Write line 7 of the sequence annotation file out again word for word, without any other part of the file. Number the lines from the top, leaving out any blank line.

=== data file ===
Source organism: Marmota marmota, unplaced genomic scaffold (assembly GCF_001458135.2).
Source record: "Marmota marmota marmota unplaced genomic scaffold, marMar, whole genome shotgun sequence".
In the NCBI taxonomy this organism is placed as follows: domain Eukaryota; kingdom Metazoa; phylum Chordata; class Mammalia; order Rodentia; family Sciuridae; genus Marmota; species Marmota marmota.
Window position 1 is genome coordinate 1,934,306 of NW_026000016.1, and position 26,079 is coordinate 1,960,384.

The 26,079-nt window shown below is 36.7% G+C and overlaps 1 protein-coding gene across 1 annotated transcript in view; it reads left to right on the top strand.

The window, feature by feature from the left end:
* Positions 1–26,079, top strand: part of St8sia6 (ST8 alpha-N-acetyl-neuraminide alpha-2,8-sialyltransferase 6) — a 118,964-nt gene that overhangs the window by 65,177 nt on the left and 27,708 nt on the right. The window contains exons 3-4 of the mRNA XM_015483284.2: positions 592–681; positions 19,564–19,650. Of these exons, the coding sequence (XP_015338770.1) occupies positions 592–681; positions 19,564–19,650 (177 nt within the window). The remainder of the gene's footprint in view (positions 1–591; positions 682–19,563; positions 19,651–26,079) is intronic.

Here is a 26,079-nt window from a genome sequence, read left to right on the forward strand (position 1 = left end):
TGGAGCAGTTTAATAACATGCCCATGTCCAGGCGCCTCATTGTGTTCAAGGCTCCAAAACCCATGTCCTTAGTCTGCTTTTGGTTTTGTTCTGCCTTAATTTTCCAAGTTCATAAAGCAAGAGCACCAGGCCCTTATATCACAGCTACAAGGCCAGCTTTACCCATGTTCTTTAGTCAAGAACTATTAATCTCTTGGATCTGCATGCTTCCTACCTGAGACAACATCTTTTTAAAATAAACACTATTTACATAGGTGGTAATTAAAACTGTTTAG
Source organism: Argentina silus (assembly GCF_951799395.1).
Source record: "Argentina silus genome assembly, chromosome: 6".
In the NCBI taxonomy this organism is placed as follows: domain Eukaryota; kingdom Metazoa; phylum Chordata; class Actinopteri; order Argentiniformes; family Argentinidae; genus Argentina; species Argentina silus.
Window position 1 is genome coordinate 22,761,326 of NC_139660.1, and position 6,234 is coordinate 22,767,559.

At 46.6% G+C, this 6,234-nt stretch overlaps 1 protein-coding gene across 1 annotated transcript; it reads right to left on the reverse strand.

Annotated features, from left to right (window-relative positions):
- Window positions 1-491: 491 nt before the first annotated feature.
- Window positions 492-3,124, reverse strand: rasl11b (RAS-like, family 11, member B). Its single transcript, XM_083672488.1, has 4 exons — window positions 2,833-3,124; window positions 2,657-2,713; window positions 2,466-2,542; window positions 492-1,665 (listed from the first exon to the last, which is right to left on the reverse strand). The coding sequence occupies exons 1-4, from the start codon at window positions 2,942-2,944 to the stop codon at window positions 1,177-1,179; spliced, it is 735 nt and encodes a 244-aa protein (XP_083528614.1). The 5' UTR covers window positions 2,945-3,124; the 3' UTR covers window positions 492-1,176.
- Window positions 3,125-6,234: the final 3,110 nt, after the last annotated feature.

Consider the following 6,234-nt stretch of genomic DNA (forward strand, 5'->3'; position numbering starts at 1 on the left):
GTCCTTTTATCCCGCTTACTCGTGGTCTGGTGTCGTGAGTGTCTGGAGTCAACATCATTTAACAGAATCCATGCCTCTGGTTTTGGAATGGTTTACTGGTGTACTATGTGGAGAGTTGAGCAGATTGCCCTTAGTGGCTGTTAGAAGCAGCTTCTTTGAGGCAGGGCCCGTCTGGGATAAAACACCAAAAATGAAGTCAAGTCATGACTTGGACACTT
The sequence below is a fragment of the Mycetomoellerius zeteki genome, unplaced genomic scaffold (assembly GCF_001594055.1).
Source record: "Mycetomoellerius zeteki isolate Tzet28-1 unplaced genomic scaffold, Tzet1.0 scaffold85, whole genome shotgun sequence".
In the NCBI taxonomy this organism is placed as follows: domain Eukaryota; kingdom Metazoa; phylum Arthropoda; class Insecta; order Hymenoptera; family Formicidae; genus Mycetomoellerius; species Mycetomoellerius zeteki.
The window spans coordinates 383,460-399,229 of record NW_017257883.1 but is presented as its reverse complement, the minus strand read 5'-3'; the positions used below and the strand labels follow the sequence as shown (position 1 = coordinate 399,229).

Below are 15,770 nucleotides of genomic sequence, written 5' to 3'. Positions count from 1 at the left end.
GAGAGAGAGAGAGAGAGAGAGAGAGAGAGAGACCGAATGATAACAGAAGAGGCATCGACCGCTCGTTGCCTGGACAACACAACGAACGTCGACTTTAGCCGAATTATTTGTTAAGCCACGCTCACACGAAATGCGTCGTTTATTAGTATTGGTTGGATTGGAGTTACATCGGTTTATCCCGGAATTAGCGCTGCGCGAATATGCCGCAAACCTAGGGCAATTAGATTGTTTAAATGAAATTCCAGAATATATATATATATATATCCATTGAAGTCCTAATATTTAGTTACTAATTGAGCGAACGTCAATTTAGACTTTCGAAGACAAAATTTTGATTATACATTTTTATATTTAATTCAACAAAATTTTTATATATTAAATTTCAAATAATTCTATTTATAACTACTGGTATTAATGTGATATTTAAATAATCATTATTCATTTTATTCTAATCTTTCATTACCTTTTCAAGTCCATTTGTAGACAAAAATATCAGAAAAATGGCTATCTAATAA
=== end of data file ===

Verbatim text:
* Positions 1–26,079, top strand: part of St8sia6 (ST8 alpha-N-acetyl-neuraminide alpha-2,8-sialyltransferase 6) — a 118,964-nt gene that overhangs the window by 65,177 nt on the left and 27,708 nt on the right. The window contains exons 3-4 of the mRNA XM_015483284.2: positions 592–681; positions 19,564–19,650. Of these exons, the coding sequence (XP_015338770.1) occupies positions 592–681; positions 19,564–19,650 (177 nt within the window). The remainder of the gene's footprint in view (positions 1–591; positions 682–19,563; positions 19,651–26,079) is intronic.